Malaysia’s new leader is ditching a planned high-speed rail link with Singapore that would have cost billions.
The move raises questions about the country’s commitment to other big infrastructure projects, including those being pushed by China.
Prime Minister Mahathir Mohamad announced late Monday that the proposed rail link with Singapore would cost Malaysia a “huge sum of money.” Analysts have put the project’s total price tag around $17 billion.
“It’s not beneficial,” Mahathir told reporters in Kuala Lumpur, questioning whether the rail line would ever be profitable for Malaysia or bring many benefits for commuters.
Mahathir, the 92-year-old surprise winner of Malaysia’s election earlier this month, is seeking to make good on a campaign pledge to cut back on big projects that risk increasing the country’s high debt levels.
He said the decision on the rail link is “final” but would take time to enact because of the agreement with Singapore. The government of Singapore said it hasn’t received any notice from Malaysia about plans to scrap the project.
Other big projects in Malaysia could be at risk, including a Chinese-backed plan to build a $14 billion rail link across part of the country.
Mahathir told the Financial Times in an interview Monday that he wanted to talk to the Chinese government about renegotiating the project.
His predecessor, Najib Razak, was a big proponent of China’s Belt and Road initiative, a massive plan to pump hundreds of billions of dollars into ports, rail lines and other projects across Asia, Africa and parts of Europe.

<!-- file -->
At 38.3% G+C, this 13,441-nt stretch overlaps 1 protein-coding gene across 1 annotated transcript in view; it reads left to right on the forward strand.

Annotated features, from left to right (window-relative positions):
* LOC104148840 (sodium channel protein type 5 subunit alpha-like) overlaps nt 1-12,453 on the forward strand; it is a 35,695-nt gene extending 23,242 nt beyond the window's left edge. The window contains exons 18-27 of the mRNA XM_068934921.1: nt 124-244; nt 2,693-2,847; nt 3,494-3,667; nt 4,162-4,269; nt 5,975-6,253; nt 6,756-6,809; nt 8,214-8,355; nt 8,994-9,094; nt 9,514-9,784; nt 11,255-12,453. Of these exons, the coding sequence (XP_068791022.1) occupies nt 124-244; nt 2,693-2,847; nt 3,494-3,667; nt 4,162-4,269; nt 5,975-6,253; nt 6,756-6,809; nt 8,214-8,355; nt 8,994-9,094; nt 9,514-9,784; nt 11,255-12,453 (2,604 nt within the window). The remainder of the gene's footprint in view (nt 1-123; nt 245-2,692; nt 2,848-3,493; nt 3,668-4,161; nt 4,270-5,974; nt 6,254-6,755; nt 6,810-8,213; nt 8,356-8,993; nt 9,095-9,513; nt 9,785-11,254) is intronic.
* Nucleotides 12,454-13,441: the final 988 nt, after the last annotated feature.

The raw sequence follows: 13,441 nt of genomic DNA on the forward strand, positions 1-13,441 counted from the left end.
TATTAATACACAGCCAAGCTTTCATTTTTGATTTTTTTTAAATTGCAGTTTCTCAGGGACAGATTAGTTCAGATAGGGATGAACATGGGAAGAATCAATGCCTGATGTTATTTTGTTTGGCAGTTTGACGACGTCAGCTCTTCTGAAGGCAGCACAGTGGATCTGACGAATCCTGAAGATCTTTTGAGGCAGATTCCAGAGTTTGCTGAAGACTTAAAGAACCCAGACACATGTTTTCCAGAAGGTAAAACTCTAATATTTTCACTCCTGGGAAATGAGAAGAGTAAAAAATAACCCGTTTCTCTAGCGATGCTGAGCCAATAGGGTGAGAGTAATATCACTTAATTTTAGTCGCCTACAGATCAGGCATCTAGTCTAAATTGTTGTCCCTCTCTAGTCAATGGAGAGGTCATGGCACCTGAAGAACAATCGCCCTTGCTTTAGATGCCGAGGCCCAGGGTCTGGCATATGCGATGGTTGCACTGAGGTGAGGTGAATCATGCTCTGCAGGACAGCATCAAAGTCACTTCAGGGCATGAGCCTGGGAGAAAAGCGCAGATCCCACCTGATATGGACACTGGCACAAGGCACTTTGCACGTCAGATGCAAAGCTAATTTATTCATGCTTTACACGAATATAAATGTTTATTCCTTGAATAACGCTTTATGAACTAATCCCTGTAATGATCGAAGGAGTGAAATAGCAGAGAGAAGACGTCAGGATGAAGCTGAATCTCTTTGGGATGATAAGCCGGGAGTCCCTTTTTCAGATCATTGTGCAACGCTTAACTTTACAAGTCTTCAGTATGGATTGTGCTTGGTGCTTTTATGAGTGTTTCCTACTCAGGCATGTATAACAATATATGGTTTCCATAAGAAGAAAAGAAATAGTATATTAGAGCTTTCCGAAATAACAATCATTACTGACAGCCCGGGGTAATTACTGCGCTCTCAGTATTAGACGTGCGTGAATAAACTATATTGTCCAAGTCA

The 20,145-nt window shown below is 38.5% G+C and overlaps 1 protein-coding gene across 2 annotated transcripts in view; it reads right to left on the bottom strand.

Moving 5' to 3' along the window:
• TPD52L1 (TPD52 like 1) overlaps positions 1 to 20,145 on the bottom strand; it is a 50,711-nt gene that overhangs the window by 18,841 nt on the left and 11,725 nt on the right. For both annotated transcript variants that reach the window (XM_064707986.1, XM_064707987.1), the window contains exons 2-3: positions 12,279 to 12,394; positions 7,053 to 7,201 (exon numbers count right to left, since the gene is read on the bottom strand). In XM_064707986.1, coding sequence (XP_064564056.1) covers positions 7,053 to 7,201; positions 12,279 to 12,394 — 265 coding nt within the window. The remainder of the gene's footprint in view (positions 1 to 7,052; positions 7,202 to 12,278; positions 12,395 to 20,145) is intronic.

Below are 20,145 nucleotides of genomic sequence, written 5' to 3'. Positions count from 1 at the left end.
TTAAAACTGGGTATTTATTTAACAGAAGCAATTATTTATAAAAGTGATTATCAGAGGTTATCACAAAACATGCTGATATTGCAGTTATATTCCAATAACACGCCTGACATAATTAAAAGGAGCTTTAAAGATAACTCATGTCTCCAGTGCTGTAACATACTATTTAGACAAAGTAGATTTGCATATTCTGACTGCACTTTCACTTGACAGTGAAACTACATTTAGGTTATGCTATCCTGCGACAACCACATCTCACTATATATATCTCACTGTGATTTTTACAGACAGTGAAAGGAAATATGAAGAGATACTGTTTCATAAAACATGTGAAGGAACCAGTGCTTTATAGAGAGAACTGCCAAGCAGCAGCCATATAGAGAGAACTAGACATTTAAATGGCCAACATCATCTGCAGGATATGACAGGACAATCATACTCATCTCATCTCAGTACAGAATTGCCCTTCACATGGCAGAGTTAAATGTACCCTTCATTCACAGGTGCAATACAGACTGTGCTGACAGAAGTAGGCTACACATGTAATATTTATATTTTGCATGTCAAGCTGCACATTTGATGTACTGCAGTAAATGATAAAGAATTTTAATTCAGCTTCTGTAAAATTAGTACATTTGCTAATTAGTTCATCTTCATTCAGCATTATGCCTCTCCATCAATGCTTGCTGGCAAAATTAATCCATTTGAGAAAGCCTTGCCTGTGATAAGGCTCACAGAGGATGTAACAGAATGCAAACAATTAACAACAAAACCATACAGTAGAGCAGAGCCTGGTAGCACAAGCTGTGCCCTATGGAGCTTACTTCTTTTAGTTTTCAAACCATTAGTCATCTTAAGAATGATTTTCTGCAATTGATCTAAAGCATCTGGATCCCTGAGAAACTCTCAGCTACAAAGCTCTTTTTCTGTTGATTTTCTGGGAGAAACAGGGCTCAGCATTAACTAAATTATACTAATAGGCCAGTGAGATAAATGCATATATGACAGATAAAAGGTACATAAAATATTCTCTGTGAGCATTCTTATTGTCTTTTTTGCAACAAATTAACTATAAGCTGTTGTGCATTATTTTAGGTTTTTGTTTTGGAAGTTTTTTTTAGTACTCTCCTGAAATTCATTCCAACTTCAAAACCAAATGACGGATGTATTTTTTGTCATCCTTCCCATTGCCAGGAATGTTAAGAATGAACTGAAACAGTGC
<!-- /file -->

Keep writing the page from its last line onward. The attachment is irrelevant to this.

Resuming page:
Najib said earlier this year that Malaysia must “take advantage” of Belt and Road, “which has the potential to create the world’s largest platform for economic cooperation.” The country has signed up for an estimated $34 billion dollars worth of road, rail and port projects under the Chinese initiative, according to research firm Gavekal.
But some experts fear Belt and Road projects may pile debt onto smaller countries and end up putting China in a strong position to influence their strategic decisions or even gain control of important infrastructure.
Some of the Chinese-backed projects in Malaysia “are of dubious economic value” and axing them “may be no bad thing,” said Alex Holmes, an Asia economist at research firm Capital Economics.
In a note to clients on Monday, Holmes pointed to a Chinese-backed port in Sri Lanka that resulted in heavy losses and was eventually signed over to its Chinese creditors last year.
Some experts think it’s unlikely Mahathir will actually pull out of many of the big Chinese projects, though.
“Most likely there will be some cosmetic changes to existing contracts, which in their essentials will proceed as before,” Gavekal analyst Udith Sikand wrote in a note shortly after his election victory.
Source: Daniel Shane/CNN-Wire